Tamoxifen is one of the most widely used therapies for breast cancer. It works by blocking the action of estrogen on breast cancer cells. Estrogen directs the growth of normal breast cells, but can also stimulate the abnormal and unregulated cell growth associated with breast cancer. Unfortunately, nearly 40% of breast cancer patients fail to respond to tamoxifen or eventually become resistant to treatment, and there is no reliable way to predict treatment outcome. Dr. Dennis C. Sgroi from the Pathology Department at Massachusetts General Hospital and Dr. Mark G. Erlander from Arcturus Bioscience, Inc. in Mountain View, California examined the gene expression levels in 60 breast cancers from patients who were treated with tamoxifen after their surgery. Measuring gene expression is a way to examine whether or not a gene is functioning. They discovered that the ratio of the expression levels of two genes, HOXB13 and IL17BR, accurately predicted whether tumors reoccurred after treatment with tamoxifen. The researchers also found that when HOXB13 levels were experimentally elevated in cells from normal breast tissue cultured in the laboratory, the cells showed obvious morphological changes and became more invasive in response to growth signals. "This suggests that HOXB13 may directly contribute to tumor invasion and metastasis," explains Dr. Sgroi.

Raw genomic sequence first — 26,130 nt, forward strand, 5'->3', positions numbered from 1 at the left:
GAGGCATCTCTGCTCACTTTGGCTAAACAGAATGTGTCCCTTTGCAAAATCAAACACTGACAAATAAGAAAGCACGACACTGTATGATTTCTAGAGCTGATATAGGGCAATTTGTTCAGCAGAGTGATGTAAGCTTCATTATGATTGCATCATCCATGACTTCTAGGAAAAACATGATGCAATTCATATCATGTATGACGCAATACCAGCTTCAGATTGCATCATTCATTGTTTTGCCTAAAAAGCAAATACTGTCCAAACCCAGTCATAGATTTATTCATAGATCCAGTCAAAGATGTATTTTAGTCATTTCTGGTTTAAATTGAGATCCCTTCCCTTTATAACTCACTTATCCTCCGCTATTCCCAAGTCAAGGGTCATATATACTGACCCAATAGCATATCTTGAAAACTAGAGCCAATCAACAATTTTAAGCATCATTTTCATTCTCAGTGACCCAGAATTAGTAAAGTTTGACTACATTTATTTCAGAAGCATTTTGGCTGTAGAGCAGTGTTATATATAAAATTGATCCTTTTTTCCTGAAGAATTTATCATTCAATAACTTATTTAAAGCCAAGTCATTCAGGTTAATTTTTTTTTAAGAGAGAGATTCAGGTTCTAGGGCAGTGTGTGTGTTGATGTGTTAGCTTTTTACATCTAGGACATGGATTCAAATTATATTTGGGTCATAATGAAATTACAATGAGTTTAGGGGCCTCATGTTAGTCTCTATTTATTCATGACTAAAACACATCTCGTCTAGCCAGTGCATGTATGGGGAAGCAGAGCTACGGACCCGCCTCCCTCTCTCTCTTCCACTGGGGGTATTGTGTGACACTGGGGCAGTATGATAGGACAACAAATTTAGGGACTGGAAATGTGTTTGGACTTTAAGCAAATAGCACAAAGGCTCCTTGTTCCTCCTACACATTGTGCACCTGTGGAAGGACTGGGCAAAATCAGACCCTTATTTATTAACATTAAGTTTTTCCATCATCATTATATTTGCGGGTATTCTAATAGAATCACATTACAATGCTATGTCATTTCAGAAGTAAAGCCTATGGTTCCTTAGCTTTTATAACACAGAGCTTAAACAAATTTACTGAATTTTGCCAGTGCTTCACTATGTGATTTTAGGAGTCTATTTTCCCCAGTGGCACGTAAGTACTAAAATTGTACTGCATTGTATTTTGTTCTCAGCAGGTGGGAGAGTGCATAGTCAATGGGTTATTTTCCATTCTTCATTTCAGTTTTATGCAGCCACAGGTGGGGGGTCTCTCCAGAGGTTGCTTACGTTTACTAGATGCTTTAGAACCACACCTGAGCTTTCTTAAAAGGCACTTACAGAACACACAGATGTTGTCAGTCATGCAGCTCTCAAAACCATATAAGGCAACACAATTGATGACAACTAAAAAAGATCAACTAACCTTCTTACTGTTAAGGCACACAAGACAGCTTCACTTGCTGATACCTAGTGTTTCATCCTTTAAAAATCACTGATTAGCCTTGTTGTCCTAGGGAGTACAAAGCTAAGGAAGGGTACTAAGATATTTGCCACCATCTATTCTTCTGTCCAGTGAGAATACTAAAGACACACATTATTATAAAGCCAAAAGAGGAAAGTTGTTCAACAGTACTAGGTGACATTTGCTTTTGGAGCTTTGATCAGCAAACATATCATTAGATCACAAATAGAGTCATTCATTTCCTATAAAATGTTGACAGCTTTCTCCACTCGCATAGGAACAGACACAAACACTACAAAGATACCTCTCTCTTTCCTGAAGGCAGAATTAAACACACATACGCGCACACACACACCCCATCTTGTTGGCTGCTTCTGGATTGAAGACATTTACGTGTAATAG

The researchers conclude that the HOXB13:IL17BR expression ratio may provide an effective molecular marker for identifying breast cancer patients who will be less likely to
Contact: Heidi Hardman